For higher saffron yields and  production of quality planting  material, application of 90 kgN in the form of urea,60 kg P205  in the form of DAP and  40 kg K2 0 in the form of MOP and half quantity  of nitrogen  is to be applied at the time of second hoeing and  the remaining  half nitrogen  to be applied at the time of third hoeing.

For accelerated growth of roots and floral primordia   the saffron crop should  be sprinkler  irrigated @ 980m3/ha in addition  to 200 mm natural precipitation  received during the period of critical growth (August-October) to be distributed over 14 days cycle@ 140m3Icycle. Sprouting Stage irrigation cycle is distributed  from  20th  August  to 30th September with  a total water requirement .Post flowering  irrigations are recommended from7m  November  to 4m  December  with a requirement of 280 m3lha .
Harvesting  and Drying

Mechanical harvesting is hindered  by three factors namely:

  1. Flower grows just a few centimetres above the soil surface
  2. Flowers usually appear with/Ior after leaf appearance.
  3. Quality is adversely affected  if soil clods get picked up along with the flowers.

Hence mechanical harvesting  of the flowers can damage the foliage & drastically reduce the production of replacement  corms. Saffron flowers are normally handpicked in the early morning hours.  Work  is prolonged  and done in bent  posture.  Effort  in  mechanical  harvesting  will definitely  be economically viable as the input cost is very high. Care has to be taken that the quality of the  product  does  not  get affected. About  90  man  days are required to separate the pistil from saffron  flowers produced  from  1 ha of land. These labour  days are required  in the  month of October-November when the farmers are busy.  Normally saffron  is collected in three  pickings at an interval of 4 days starting  from last fortnight  of October. Efforts have been made to separate the styles from the stamens  and petals by means of a wind tunnel consisting of a variable section pipe which exposes the cut flowers to an air draught  created  by various vortices. In  a simplified  version,  the petals are separated from the stamens  by a fan and  separated  manually or by means of a flat or cylindrical iron screen, but this operation also needs to be completed by hand .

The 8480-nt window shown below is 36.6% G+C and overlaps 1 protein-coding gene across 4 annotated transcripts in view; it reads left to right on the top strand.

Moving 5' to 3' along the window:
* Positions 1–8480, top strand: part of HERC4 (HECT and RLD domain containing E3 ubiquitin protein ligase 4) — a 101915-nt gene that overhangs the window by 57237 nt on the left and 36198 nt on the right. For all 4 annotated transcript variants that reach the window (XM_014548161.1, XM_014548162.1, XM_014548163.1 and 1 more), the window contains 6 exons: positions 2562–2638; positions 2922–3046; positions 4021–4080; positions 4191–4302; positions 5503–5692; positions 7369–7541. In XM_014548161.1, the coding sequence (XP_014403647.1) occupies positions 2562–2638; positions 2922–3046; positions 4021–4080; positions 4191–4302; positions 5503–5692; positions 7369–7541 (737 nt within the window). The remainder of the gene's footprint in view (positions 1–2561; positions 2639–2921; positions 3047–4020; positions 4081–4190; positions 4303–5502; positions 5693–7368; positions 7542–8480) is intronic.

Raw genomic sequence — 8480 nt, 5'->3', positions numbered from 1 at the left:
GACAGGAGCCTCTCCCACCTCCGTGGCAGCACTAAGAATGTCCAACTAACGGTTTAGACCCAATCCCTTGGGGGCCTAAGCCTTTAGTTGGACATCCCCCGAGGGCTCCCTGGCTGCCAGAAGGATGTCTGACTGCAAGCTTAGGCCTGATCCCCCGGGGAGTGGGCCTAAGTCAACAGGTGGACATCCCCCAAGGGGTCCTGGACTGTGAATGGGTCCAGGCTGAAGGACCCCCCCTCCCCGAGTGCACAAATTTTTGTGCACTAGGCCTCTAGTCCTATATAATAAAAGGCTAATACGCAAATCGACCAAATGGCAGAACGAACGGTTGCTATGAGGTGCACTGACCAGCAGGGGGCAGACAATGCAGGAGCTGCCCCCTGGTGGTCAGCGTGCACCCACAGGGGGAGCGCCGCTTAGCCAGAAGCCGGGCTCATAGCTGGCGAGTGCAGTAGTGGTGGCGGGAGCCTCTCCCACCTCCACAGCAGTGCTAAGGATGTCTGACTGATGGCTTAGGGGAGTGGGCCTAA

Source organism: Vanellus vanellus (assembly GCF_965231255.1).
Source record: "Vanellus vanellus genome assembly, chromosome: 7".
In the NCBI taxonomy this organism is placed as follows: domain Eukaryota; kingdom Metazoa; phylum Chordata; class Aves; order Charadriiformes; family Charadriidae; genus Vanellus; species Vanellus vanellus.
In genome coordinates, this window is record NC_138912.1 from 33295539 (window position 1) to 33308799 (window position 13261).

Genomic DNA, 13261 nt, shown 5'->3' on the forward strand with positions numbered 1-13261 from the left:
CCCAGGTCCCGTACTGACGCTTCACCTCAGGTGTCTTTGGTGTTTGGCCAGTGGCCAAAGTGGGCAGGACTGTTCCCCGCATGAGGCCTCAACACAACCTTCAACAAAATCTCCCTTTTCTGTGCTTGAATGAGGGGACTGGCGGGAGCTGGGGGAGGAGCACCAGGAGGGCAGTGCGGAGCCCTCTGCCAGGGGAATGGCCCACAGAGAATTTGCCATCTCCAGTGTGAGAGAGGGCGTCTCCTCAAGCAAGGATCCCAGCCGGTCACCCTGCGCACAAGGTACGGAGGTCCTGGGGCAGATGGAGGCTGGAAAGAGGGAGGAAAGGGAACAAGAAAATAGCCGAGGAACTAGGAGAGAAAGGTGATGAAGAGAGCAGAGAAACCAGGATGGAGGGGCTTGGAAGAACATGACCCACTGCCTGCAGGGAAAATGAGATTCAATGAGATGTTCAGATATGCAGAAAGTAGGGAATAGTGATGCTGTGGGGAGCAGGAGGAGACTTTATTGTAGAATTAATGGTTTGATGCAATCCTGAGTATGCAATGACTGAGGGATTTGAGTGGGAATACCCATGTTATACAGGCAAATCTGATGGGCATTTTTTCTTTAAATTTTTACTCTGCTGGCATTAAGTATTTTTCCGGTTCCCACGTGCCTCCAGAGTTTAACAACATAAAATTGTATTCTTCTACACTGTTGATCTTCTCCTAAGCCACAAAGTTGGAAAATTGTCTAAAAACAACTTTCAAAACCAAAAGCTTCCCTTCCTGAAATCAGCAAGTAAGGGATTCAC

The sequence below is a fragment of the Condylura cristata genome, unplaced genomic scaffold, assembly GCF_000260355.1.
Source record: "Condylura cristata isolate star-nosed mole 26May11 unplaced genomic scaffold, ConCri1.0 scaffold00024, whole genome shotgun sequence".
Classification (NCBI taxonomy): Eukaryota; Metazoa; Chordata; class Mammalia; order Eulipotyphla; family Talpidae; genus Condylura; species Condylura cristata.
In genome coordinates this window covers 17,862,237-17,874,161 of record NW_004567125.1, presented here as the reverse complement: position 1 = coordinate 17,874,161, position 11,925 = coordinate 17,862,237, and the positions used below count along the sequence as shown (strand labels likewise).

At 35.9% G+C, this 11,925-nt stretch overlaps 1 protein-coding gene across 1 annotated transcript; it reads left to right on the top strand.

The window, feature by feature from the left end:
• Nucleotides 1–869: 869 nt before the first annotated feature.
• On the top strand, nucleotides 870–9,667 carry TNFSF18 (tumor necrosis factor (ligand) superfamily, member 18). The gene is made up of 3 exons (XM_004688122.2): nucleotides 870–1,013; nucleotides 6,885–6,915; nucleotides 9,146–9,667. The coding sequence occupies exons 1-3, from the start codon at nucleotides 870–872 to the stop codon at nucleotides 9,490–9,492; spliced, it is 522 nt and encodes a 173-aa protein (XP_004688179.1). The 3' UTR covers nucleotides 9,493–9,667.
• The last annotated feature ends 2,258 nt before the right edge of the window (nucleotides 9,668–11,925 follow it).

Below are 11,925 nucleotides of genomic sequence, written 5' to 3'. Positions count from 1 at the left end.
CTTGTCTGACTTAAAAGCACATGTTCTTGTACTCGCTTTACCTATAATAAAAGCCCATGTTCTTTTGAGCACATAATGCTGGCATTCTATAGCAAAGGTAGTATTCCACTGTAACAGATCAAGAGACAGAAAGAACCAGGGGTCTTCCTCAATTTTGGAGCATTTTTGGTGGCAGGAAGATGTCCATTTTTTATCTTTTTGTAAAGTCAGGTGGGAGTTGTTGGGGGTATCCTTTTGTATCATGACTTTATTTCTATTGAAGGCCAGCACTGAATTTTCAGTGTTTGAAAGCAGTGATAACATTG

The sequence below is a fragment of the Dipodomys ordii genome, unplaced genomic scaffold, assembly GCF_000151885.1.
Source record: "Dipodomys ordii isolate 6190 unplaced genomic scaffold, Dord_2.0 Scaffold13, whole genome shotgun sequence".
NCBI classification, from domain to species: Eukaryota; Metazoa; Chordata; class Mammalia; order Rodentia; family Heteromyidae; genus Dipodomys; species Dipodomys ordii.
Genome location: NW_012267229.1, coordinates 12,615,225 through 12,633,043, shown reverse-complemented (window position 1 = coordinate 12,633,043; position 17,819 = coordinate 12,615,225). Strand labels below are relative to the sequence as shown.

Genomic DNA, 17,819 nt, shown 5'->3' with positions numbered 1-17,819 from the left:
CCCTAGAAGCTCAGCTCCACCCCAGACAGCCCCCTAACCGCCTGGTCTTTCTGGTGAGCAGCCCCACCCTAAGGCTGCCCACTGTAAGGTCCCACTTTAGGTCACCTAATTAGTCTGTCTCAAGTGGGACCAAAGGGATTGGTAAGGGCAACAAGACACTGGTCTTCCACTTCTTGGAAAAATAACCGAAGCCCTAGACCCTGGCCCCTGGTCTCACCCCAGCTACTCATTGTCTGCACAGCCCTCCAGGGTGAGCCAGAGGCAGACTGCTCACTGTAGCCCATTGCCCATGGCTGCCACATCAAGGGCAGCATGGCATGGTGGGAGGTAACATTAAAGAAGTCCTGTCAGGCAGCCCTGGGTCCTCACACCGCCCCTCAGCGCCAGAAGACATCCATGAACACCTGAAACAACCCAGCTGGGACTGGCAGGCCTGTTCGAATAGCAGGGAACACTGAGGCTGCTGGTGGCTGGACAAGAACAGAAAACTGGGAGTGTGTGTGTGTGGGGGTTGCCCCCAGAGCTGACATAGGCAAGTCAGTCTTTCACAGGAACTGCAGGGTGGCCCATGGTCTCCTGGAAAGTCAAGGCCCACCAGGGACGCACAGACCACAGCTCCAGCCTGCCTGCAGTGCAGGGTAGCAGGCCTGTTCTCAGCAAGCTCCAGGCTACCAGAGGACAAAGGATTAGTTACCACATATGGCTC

In Kashmir, drying is carried under shade which generally takes 27- 53 hours to dry the product to a safe moisture  level of 8%. Slow drying results in quality deterioration of saffron.  Solar heated  air dryers,  designed  and fabricated in Kashmir, reduce the drying time to 3-4 hours and the product shows pigment concentration very close to that found  in fresh saffron. Hot Air Dryers are specially designed for inclement weather and the farmer can use it indoor. It is a tray dryer. Heated  air at 45 "' 5  ac is circulated  with supplemental heating  using electricity, LPG stove or soft coke.